Dietary and nutritional supplements are on everyone’s minds as the COVID-19 pandemic is causing people to reconsider how their interactions impact their health. Social distancing and routine handwashing are the best ways to reduce your risk of contracting the virus, however, questions have been arising about the role diet and nutrition plays during a pandemic. While pharmaceutical companies are working on vaccines and new drugs to combat COVID-19, previous clinical research is being studied to understand the link between nutrition and immunity.
Study Results on Nutrition and Infection
It’s not the first time that researchers have evaluated how specific nutrients are related to infections. Several examples have been found in previous clinical studies in which nutrition plays a role in the risk and severity of infections:
- Zinc: This component of enzymes in the body plays an important role in your body’s immune response to infections. Clinical studies have shown that taking zinc supplements can lower the potential risk of acute respiratory infections, shorten the duration of flu-like symptoms, and improve the rate of recovery.
- Vitamin C: This vitamin improves the functions of enzymes, and acts as an antioxidant to limit inflammation and tissue damage due to immune responses.
- Vitamin D: Clinical studies have shown that taking vitamin D supplements has the positive side effects of lowering the potential risk of acute respiratory tract infections. It also reduces the number of flu symptoms and improves recovery time.
Research studies for vitamins and supplements in 2020 include:
- Multivitamins: researchers are taking a closer look at how people take multivitamins and what potential benefits they actually have.
- Herbal supplements: clinical studies are taking a closer look at the ingredient labels of herbal supplements.
- Probiotic supplements: observational studies are taking a closer look at whether probiotic supplements actually improve gut health, aid in weight loss, and protect against gum disease as previously thought.
- Folic acid: too much and too little of this B vitamin can be a problem.
- Vitamin K: research is on the incline to learn more about the potential benefits of this lesser-known vitamin.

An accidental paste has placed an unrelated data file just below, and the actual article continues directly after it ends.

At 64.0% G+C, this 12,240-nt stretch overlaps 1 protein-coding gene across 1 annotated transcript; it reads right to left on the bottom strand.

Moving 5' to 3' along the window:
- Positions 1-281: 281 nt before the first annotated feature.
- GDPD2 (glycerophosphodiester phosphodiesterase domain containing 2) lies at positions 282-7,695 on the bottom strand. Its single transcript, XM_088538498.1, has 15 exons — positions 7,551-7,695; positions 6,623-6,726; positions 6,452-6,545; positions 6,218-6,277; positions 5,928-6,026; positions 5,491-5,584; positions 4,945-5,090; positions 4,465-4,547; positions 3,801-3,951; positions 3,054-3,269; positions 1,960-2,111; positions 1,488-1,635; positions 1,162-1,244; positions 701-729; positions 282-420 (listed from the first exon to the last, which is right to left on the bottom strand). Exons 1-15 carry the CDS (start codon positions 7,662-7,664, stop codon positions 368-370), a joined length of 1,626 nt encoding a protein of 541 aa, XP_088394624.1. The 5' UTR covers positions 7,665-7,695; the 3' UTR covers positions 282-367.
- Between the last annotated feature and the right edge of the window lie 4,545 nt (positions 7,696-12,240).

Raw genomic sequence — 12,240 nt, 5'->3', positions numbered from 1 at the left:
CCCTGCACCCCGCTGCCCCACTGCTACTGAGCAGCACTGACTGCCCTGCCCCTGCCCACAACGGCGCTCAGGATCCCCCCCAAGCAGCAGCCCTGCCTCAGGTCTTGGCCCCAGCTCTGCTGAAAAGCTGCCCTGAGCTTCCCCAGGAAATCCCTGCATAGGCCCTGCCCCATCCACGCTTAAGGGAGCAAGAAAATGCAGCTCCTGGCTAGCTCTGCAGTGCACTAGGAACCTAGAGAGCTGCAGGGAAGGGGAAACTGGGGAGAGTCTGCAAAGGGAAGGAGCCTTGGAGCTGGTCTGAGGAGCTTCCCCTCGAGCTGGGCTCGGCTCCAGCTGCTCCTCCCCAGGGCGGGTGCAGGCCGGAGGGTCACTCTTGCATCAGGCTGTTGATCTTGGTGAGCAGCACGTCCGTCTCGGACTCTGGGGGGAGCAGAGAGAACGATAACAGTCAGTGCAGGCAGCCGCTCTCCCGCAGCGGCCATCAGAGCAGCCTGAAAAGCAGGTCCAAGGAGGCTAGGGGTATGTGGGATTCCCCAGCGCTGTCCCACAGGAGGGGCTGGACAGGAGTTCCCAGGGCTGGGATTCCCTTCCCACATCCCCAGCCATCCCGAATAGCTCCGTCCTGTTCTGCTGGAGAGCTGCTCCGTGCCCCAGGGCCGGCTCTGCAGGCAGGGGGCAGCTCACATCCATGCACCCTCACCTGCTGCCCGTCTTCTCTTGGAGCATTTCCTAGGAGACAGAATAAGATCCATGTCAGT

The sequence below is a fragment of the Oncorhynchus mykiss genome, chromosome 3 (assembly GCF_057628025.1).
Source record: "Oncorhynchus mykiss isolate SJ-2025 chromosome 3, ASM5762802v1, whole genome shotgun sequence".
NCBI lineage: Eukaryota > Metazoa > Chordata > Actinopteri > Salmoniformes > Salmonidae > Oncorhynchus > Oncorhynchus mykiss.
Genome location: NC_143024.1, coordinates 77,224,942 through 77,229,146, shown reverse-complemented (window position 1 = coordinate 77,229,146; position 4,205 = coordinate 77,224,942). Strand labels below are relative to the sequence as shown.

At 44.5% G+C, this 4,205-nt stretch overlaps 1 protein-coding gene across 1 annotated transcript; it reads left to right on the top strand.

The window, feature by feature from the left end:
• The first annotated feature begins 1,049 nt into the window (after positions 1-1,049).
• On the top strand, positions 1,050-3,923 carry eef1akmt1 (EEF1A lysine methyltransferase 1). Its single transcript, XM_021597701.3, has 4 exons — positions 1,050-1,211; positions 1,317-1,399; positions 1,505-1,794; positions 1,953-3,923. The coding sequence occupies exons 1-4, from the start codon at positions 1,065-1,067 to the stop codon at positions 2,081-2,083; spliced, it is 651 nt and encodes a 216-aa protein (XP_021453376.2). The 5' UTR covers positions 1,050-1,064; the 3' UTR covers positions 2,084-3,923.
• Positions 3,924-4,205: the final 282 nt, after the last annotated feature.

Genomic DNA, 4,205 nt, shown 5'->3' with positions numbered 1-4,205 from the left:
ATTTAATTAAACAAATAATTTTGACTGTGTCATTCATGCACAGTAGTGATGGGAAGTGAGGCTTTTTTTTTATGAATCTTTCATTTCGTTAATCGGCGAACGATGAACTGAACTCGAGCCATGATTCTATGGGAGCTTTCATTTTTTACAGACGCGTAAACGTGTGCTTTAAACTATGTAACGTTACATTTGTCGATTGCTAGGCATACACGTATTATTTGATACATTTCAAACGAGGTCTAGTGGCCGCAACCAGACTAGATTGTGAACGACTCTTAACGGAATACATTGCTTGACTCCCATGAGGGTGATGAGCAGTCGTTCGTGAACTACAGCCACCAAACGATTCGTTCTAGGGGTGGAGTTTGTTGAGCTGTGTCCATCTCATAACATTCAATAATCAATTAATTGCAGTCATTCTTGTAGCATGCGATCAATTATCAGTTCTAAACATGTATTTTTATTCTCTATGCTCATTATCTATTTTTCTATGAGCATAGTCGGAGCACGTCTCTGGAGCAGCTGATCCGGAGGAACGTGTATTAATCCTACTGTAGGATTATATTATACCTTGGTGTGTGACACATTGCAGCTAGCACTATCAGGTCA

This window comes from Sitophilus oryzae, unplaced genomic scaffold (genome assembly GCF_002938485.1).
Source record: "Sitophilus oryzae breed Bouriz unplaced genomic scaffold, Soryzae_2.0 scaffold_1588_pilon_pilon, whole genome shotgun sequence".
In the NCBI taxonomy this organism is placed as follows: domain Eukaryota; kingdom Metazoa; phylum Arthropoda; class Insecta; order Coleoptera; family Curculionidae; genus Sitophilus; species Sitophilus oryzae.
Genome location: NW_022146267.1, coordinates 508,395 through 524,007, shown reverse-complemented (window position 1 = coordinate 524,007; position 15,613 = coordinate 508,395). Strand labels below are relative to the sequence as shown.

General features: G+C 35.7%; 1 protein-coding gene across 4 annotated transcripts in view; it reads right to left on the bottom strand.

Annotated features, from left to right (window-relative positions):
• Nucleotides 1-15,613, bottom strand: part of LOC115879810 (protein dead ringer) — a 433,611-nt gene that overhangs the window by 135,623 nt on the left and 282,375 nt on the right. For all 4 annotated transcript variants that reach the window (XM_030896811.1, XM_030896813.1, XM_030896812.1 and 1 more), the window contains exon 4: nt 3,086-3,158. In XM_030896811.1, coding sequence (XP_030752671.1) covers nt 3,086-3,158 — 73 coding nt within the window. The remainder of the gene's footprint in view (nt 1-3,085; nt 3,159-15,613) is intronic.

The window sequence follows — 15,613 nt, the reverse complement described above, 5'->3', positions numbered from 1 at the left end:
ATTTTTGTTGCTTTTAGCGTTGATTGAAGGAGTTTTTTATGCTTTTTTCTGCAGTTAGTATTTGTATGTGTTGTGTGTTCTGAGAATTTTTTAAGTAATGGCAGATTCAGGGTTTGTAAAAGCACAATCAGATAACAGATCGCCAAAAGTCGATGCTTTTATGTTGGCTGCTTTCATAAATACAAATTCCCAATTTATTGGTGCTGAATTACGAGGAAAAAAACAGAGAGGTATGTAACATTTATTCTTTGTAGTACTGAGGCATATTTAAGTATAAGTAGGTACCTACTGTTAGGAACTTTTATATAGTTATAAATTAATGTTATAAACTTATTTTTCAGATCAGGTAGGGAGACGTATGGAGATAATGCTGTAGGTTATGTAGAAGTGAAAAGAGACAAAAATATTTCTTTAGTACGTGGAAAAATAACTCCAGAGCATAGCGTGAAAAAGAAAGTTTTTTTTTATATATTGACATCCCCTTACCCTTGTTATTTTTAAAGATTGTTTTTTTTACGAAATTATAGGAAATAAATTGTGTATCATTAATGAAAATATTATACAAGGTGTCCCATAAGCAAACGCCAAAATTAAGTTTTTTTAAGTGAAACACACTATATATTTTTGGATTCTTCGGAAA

- Omega-3: previous clinical studies have shown mixed results on the use of omega-3 supplements and researchers are focusing on its potential benefits on heart health.
- Melatonin: observational studies are re-examining if melatonin — which is naturally produced in the brain — actually promotes sleep, prevents insomnia, and helps overcome jet lag.
- Turmeric and curcumin: these natural supplements have become popular in immune health regiments, but researchers wonder if they deserve the hype.
- Magnesium: while magnesium supplements can lower blood pressure, prevent heart disease, and strengthen bones, it may not be right for everyone.
- Zinc: clinical studies have shown zinc plays a positive role in colds, but it may depend on what kind and the dosage you take.
- Garlic: the fragrant herb is thought to help lower cholesterol and reduce blood pressure, but researchers are wondering if garlic pills are worth it.
- Good Manufacturing Practices: all supplement manufacturers in the United States are required to follow Good Manufacturing Practices enforced by the US Food and Drug Administration, but it doesn’t necessarily make supplements more reliable.
- Quality of life: researchers want to know if supplements are really necessary for health and wellness and whether they do more harm than good.
Researchers are always looking for better ways to formulate medications and new treatments for medical conditions. Clinical trials are conducted on new products and medications to determine their efficacy in treating medical conditions. Biological products are often tested in human clinical trials on study participants who have completed the informed consent process.
According to Leading Edge Health, the propriety polyherbal formula in Erectin could be a new treatment that helps men achieve better erections. The Erectin Clinical Study used male human subjects who didn’t have any underlying medical conditions affecting their erection quality. The human volunteers who received the formula and not the placebo experienced positive results and no side effects.
With nutrition and immunity on the tips of everyone’s tongues, 2020 has certainly put the spotlight on clinical studies for supplements.